I guess it is my love of the English countryside that makes me so fond of lavender. The fragrance of this plant always takes me back to some of my favorite gardens there.
It is one of those scents, like newly mown summer grass or a fresh snowfall that triggers an emotional response in me. If I had my way I would plant it with abandon, but unfortunately I’ve always struggled to grow it. Not to be defeated I have discovered that if I choose the right variety and plant it in containers I can have this cherished herb in my garden.
There are several species of lavender, with the most popular being English, Spanish, French and the lavandins. In my humid, mid-south garden I have had the most success with a lavandin called ‘Provence’.
No matter what the type, all lavenders thrive in growing conditions similar to their native habitat along the Mediterranean coast. They prefer moist, cool winters and hot, dry summers. Well-drained soil and a full day’s sun are also essential for robust plants and plentiful blooms.
Gardeners in the northern United States should select varieties that are cold tolerant. Some lavenders will survive temperatures as low as -10 degrees F. Another option is to plant your lavender in a container that can be brought indoors for winter. Just make sure that it receives plenty of light while indoors.
An additional perk to planting in containers is that you can control the soil quality. If your garden soil is like mine with heavy clay, potting up lavender is an easy way to satisfy this plant’s need for good drainage. A soil mixture of 1/3 sand, 1/3 topsoil and 1/3 compost works well and if you place a few shards from broken terra cotta pots in the bottom of the container before you add the soil, you will improve the drainage even more.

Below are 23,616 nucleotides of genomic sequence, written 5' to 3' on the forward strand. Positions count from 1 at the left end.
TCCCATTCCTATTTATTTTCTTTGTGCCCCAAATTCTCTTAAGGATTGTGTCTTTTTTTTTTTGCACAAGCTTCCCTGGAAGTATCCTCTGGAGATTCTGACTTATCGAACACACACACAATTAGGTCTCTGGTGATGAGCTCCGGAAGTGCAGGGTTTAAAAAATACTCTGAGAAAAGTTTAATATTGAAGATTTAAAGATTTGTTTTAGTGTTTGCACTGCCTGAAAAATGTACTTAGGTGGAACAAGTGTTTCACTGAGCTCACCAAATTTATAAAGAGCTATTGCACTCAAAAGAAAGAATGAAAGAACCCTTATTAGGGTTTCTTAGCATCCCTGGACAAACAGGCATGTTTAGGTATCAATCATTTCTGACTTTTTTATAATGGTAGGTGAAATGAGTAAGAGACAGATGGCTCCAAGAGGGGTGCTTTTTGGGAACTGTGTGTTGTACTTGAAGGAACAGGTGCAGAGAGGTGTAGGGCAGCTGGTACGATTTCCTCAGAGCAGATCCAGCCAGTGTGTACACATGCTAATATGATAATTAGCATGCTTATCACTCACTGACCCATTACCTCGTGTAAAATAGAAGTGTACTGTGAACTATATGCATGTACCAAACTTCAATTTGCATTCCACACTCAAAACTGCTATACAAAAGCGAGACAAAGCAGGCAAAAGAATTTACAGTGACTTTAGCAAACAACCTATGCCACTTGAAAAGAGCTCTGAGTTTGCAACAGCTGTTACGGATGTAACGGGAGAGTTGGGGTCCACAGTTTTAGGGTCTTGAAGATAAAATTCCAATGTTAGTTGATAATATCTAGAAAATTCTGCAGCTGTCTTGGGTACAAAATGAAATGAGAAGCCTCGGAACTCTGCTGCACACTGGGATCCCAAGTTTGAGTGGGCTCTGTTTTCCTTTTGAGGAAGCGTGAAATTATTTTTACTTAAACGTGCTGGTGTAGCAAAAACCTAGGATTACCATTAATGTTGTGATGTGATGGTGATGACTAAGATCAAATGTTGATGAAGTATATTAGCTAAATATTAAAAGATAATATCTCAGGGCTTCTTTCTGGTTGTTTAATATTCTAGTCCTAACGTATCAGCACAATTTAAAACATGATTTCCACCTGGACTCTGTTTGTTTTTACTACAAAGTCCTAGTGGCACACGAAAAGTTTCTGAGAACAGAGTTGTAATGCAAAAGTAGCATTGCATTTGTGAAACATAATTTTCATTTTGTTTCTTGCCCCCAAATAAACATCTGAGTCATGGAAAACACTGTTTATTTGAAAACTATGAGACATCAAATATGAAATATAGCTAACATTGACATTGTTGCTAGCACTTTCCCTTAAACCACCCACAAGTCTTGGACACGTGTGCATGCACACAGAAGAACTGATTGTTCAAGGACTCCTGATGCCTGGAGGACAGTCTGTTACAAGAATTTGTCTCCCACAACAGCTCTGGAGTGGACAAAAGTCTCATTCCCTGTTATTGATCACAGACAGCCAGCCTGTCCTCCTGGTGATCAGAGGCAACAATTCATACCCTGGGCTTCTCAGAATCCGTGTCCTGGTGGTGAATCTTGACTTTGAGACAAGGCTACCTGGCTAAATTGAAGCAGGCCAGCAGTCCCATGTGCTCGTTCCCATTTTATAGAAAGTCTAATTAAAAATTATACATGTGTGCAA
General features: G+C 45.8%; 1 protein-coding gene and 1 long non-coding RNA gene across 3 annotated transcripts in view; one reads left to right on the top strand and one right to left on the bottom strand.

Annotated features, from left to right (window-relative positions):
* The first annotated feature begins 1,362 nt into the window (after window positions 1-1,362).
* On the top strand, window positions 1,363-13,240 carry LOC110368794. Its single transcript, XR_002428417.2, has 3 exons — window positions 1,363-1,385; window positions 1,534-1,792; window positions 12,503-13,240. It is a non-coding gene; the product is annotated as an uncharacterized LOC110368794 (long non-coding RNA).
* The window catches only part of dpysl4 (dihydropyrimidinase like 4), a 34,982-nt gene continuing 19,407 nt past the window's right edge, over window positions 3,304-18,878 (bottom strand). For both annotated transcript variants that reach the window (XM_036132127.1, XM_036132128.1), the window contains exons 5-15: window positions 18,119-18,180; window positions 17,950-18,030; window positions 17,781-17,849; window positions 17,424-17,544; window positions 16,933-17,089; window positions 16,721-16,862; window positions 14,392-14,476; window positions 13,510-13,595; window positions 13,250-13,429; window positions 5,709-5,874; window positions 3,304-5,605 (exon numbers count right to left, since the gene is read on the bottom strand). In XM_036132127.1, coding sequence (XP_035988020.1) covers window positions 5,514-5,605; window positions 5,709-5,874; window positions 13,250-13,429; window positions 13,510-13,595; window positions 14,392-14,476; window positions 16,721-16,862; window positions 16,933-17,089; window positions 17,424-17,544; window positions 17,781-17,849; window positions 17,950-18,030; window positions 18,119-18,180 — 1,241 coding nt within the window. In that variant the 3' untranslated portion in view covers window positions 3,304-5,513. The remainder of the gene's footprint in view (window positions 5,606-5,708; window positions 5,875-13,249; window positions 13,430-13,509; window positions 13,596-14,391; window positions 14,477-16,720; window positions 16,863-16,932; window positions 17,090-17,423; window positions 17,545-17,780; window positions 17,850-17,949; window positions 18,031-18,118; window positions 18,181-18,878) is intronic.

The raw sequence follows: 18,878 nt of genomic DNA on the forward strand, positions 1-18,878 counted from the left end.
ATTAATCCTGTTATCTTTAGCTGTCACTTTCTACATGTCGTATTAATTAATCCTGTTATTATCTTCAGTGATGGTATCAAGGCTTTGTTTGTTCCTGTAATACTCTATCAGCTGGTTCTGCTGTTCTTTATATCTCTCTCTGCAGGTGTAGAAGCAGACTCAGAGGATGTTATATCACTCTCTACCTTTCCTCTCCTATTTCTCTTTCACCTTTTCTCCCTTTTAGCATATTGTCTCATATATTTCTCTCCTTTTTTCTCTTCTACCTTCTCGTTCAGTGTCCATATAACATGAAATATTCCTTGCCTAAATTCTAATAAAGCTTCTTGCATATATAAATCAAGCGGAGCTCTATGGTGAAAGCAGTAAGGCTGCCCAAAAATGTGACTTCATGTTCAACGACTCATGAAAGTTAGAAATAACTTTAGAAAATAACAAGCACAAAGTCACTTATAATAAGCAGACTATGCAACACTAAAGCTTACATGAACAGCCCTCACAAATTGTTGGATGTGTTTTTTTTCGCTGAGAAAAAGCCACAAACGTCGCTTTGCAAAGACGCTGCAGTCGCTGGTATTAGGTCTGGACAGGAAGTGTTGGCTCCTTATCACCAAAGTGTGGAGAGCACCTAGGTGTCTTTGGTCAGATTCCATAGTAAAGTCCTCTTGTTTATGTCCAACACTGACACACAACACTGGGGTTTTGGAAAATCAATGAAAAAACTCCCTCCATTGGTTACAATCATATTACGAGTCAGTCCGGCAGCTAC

In the humid South, try Spanish lavender or French lavender. Both seem to be more tolerant of the steamy climate. As an extra precaution, make sure your plants are located where they will receive good air circulation. This will cut down on disease.
Although lavenders are native to the Mediterranean, they are not all that drought tolerant. It is important to give them consistent moisture, especially during the first few years while they establish a strong root system. Water low to the ground to keep moisture off the leaves and in early morning, around 5:00 a.m. is good. If you water during the heat of the day, moisture tends to evaporate before plants can soak up an adequate amount. Many people water in late evening or at night, but I prefer early morning because it gives plants a chance to dry before nightfall. And this can help cut down on problems with disease.
Like most herbs, lavender requires little feeding. You may find that it is beneficial to apply an all-purpose fertilizer in early spring as new growth emerges. It is also a good idea to lightly prune them at this time to keep them in shape. You can cut them back again in summer after they flower.
Lavenders to Try
Lavandula angustifolia (English Lavender), ‘Hidcote’ – silvery grey leaves and deep purple-blue flowers, zones 5 – 9
Lavandula angustifolia (English Lavender), ‘Munstead’ – blue-purple flowers, compat grower, long bloom time, zones 5 – 9
Lavandula x intermedia (Lavandin), ‘Provence’ – light purple flowers borne on long wands, zones 5 – 9
Lavandula x intermedia (Lavandin), ‘Grappenhall’ – dark violet flowers, zones 5 – 9
Lavandula x intermedia (Lavandin), ‘Grosso’ – purple flowers, very fragrant, zones 5 – 9
Lavandula dentata (French Lavender) – dark purple, stocky flowers, long bloom time, zones 8 -9, good choice for Southern gardens
Lavandula stoechas (Spanish Lavender) – dark purple, stocky flowers, zones 8 -9, late spring bloom time, good choice for Southern gardens